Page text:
Fifteen miles from our start is Loon Falls and the first of two mechanical portage available in route to Lac La Croix. The Loon Falls mechanical portage operating since 1918 is unique and interesting from a historical perspective but on the day we pass we encounter a fowl mouthed, impatient, unfriendly, operator who acts out the crusty persona of a backwoods character as if to entertain us. He demands the fifteen dollars portage fee before he will release the canoe from his railroad carriage and reprimands us again for being too slow in tying down our canoe. I mentally flip him off as we load the voyageur canoe.

We head east from the falls on Loon Lake tracking the international border with the hull of our canoe. The left side paddlers are stoking in Canadian water while the right side paddlers in the USA. We laugh at how silly all this seems but occasionally look for the shiny new border markers (post 911) embedded in glacial rock that accurately defines the international boundaries of each country.

Evening flute recital at Thursday Bay on Crooked Lake; Robin Reilly.Unintentionally, we paddle past the north arm of Loon Lake where the second mechanical portage (Beatty Portage) leads into Lac La Croix. We have blissfully found our way into East Loon Bay paddling north into Little Loon Lake where the water ends –we discover our navigational error. Consulting our maps, we see a passage way north into Snow Bay on Lac La Croix lies to the east A 147 rod (740 meter) portage takes us from Little Loon into Slim lake. The portage trail is rugged– up and down, narrow, poorly maintain, and infrequently traveled. This is the first time Leg C paddlers have hoisted the 300 pound voyageur canoe over their heads. There are four stations under the canoe from which to carry. The canoe is 27’ feet in length and because of the up and down motion the canoe is seldom carried by all four. The pain is intense when the weight shifts from one person to the next. We grin-n-bear the navigation error made earlier but are rewarded to find a nesting loon as we reach the waters edge at Slim Lake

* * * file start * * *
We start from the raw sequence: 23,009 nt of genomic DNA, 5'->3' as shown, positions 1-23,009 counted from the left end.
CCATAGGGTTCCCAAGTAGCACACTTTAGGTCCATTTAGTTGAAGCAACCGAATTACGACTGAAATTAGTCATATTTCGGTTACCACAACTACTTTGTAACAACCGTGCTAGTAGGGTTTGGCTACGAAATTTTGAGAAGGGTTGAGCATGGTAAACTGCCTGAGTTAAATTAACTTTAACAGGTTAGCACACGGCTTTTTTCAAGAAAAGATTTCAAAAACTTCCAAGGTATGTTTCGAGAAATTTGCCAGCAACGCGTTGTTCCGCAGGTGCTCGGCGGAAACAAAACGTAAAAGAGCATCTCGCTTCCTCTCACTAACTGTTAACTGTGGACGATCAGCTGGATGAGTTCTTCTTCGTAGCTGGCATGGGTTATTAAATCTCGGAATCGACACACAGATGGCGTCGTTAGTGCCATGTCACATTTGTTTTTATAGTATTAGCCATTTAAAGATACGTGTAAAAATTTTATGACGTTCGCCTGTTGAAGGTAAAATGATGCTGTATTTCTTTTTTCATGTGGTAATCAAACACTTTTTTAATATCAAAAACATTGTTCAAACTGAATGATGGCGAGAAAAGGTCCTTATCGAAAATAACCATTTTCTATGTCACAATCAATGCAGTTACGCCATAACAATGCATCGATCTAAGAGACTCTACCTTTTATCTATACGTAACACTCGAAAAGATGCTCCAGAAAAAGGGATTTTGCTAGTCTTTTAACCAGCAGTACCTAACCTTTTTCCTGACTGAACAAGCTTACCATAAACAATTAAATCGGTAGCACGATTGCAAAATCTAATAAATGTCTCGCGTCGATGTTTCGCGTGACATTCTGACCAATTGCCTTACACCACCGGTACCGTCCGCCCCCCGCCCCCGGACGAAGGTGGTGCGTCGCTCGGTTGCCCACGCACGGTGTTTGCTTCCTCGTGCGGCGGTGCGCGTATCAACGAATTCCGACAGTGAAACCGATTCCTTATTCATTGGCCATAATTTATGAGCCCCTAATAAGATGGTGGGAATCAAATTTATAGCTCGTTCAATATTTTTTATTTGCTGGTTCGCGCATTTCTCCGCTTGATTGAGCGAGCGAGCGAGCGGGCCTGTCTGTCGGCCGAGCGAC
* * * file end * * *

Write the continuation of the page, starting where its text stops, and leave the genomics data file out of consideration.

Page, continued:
Our diversionary, ‘bonus route’, takes us north on Slim Lake. This narrow, deep lake is lined on both sides with old growth red and white pines, but the best lies just ahead in a bog. We drag the canoe over a beaver dam from Slim into a narrow stream leading to Section Pond, the next lake on the map. As the stream widens into Section Pond, and to our right, an incredible bog unfolds. There, towering 18’ over the bog are hundreds of Northern Pitcher plants pointing in every-which-direction searching for a hearty meal of insects and… it’s a haunting site, one that conjures up tales of being eaten alive by these mysterious bog plants. We quietly paddle by with hardly a word whispered.